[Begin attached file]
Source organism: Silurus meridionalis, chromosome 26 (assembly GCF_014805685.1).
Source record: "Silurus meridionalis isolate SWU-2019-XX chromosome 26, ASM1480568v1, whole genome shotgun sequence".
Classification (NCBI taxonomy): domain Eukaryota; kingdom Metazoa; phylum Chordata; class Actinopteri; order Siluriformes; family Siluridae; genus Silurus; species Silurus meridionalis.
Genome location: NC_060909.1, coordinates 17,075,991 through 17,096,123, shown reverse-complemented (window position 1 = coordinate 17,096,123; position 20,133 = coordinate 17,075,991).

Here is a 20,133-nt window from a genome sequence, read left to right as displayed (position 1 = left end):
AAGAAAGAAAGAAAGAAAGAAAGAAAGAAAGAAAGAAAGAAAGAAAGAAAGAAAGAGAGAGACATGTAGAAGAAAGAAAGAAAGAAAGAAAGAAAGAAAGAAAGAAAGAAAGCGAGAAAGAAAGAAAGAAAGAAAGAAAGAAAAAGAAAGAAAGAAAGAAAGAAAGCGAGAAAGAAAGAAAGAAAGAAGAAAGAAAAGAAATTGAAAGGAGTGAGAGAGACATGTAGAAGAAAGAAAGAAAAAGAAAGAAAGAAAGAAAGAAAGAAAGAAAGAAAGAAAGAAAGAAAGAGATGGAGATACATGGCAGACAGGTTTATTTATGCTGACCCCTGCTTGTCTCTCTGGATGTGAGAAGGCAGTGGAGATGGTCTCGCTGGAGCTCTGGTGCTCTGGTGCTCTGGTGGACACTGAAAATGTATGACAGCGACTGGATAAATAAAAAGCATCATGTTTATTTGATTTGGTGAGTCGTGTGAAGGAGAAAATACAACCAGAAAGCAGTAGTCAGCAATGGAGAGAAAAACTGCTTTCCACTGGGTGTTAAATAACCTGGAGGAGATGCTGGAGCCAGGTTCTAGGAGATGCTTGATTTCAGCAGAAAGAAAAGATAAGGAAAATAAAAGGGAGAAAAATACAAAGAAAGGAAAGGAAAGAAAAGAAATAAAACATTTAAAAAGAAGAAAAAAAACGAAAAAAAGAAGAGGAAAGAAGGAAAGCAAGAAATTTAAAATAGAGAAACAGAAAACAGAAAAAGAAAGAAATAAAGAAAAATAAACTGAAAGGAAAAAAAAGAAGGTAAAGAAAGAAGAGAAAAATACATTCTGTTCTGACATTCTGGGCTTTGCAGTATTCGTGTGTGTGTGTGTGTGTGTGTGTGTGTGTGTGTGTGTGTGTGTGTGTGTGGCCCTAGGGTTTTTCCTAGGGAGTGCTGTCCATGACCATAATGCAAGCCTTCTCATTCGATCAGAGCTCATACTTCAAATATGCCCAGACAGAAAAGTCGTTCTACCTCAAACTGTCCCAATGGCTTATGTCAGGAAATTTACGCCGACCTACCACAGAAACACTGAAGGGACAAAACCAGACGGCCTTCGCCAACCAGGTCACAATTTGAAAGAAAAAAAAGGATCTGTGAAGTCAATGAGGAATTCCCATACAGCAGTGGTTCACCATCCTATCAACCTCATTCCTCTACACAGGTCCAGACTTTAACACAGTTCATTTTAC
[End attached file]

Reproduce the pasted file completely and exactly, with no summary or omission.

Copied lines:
Source organism: Silurus meridionalis, chromosome 26 (assembly GCF_014805685.1).
Source record: "Silurus meridionalis isolate SWU-2019-XX chromosome 26, ASM1480568v1, whole genome shotgun sequence".
Classification (NCBI taxonomy): domain Eukaryota; kingdom Metazoa; phylum Chordata; class Actinopteri; order Siluriformes; family Siluridae; genus Silurus; species Silurus meridionalis.
Genome location: NC_060909.1, coordinates 17,075,991 through 17,096,123, shown reverse-complemented (window position 1 = coordinate 17,096,123; position 20,133 = coordinate 17,075,991).

Here is a 20,133-nt window from a genome sequence, read left to right as displayed (position 1 = left end):
AAGAAAGAAAGAAAGAAAGAAAGAAAGAAAGAAAGAAAGAAAGAAAGAAAGAAAGAGAGAGACATGTAGAAGAAAGAAAGAAAGAAAGAAAGAAAGAAAGAAAGAAAGAAAGCGAGAAAGAAAGAAAGAAAGAAAGAAAGAAAAAGAAAGAAAGAAAGAAAGAAAGCGAGAAAGAAAGAAAGAAAGAAGAAAGAAAAGAAATTGAAAGGAGTGAGAGAGACATGTAGAAGAAAGAAAGAAAAAGAAAGAAAGAAAGAAAGAAAGAAAGAAAGAAAGAAAGAAAGAAAGAGATGGAGATACATGGCAGACAGGTTTATTTATGCTGACCCCTGCTTGTCTCTCTGGATGTGAGAAGGCAGTGGAGATGGTCTCGCTGGAGCTCTGGTGCTCTGGTGCTCTGGTGGACACTGAAAATGTATGACAGCGACTGGATAAATAAAAAGCATCATGTTTATTTGATTTGGTGAGTCGTGTGAAGGAGAAAATACAACCAGAAAGCAGTAGTCAGCAATGGAGAGAAAAACTGCTTTCCACTGGGTGTTAAATAACCTGGAGGAGATGCTGGAGCCAGGTTCTAGGAGATGCTTGATTTCAGCAGAAAGAAAAGATAAGGAAAATAAAAGGGAGAAAAATACAAAGAAAGGAAAGGAAAGAAAAGAAATAAAACATTTAAAAAGAAGAAAAAAAACGAAAAAAAGAAGAGGAAAGAAGGAAAGCAAGAAATTTAAAATAGAGAAACAGAAAACAGAAAAAGAAAGAAATAAAGAAAAATAAACTGAAAGGAAAAAAAAGAAGGTAAAGAAAGAAGAGAAAAATACATTCTGTTCTGACATTCTGGGCTTTGCAGTATTCGTGTGTGTGTGTGTGTGTGTGTGTGTGTGTGTGTGTGTGTGTGTGTGTGTGGCCCTAGGGTTTTTCCTAGGGAGTGCTGTCCATGACCATAATGCAAGCCTTCTCATTCGATCAGAGCTCATACTTCAAATATGCCCAGACAGAAAAGTCGTTCTACCTCAAACTGTCCCAATGGCTTATGTCAGGAAATTTACGCCGACCTACCACAGAAACACTGAAGGGACAAAACCAGACGGCCTTCGCCAACCAGGTCACAATTTGAAAGAAAAAAAAGGATCTGTGAAGTCAATGAGGAATTCCCATACAGCAGTGGTTCACCATCCTATCAACCTCATTCCTCTACACAGGTCCAGACTTTAACACAGTTCATTTTAC